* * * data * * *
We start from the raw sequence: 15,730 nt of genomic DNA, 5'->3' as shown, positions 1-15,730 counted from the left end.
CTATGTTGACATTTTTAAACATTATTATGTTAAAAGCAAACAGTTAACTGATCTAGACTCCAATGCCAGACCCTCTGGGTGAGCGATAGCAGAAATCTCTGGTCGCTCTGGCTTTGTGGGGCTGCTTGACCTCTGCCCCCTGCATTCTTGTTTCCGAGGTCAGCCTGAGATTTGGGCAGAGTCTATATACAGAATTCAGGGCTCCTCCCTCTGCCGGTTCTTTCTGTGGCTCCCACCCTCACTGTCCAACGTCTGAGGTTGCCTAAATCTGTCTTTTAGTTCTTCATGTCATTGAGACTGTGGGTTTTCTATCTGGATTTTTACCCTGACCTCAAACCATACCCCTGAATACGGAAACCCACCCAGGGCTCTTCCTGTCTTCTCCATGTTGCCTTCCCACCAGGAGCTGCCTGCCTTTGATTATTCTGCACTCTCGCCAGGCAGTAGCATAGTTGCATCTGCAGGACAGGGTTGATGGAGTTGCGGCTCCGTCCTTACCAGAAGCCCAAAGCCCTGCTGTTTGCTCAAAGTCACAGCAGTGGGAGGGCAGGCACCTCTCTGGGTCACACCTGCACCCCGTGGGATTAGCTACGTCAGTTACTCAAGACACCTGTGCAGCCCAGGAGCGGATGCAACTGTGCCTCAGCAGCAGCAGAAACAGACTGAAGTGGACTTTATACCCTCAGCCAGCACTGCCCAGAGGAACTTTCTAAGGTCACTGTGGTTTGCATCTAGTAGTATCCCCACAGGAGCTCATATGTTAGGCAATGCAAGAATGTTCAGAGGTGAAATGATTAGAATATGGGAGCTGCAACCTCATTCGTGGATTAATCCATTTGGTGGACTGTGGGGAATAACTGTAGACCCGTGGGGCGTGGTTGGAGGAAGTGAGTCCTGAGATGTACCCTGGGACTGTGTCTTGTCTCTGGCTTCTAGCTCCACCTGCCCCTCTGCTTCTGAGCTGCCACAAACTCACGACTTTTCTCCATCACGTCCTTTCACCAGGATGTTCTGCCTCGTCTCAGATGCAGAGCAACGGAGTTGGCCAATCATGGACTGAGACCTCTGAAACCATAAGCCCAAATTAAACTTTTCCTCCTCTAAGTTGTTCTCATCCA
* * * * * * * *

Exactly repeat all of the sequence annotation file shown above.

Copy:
We start from the raw sequence: 15,730 nt of genomic DNA, 5'->3' as shown, positions 1-15,730 counted from the left end.
CTATGTTGACATTTTTAAACATTATTATGTTAAAAGCAAACAGTTAACTGATCTAGACTCCAATGCCAGACCCTCTGGGTGAGCGATAGCAGAAATCTCTGGTCGCTCTGGCTTTGTGGGGCTGCTTGACCTCTGCCCCCTGCATTCTTGTTTCCGAGGTCAGCCTGAGATTTGGGCAGAGTCTATATACAGAATTCAGGGCTCCTCCCTCTGCCGGTTCTTTCTGTGGCTCCCACCCTCACTGTCCAACGTCTGAGGTTGCCTAAATCTGTCTTTTAGTTCTTCATGTCATTGAGACTGTGGGTTTTCTATCTGGATTTTTACCCTGACCTCAAACCATACCCCTGAATACGGAAACCCACCCAGGGCTCTTCCTGTCTTCTCCATGTTGCCTTCCCACCAGGAGCTGCCTGCCTTTGATTATTCTGCACTCTCGCCAGGCAGTAGCATAGTTGCATCTGCAGGACAGGGTTGATGGAGTTGCGGCTCCGTCCTTACCAGAAGCCCAAAGCCCTGCTGTTTGCTCAAAGTCACAGCAGTGGGAGGGCAGGCACCTCTCTGGGTCACACCTGCACCCCGTGGGATTAGCTACGTCAGTTACTCAAGACACCTGTGCAGCCCAGGAGCGGATGCAACTGTGCCTCAGCAGCAGCAGAAACAGACTGAAGTGGACTTTATACCCTCAGCCAGCACTGCCCAGAGGAACTTTCTAAGGTCACTGTGGTTTGCATCTAGTAGTATCCCCACAGGAGCTCATATGTTAGGCAATGCAAGAATGTTCAGAGGTGAAATGATTAGAATATGGGAGCTGCAACCTCATTCGTGGATTAATCCATTTGGTGGACTGTGGGGAATAACTGTAGACCCGTGGGGCGTGGTTGGAGGAAGTGAGTCCTGAGATGTACCCTGGGACTGTGTCTTGTCTCTGGCTTCTAGCTCCACCTGCCCCTCTGCTTCTGAGCTGCCACAAACTCACGACTTTTCTCCATCACGTCCTTTCACCAGGATGTTCTGCCTCGTCTCAGATGCAGAGCAACGGAGTTGGCCAATCATGGACTGAGACCTCTGAAACCATAAGCCCAAATTAAACTTTTCCTCCTCTAAGTTGTTCTCATCCA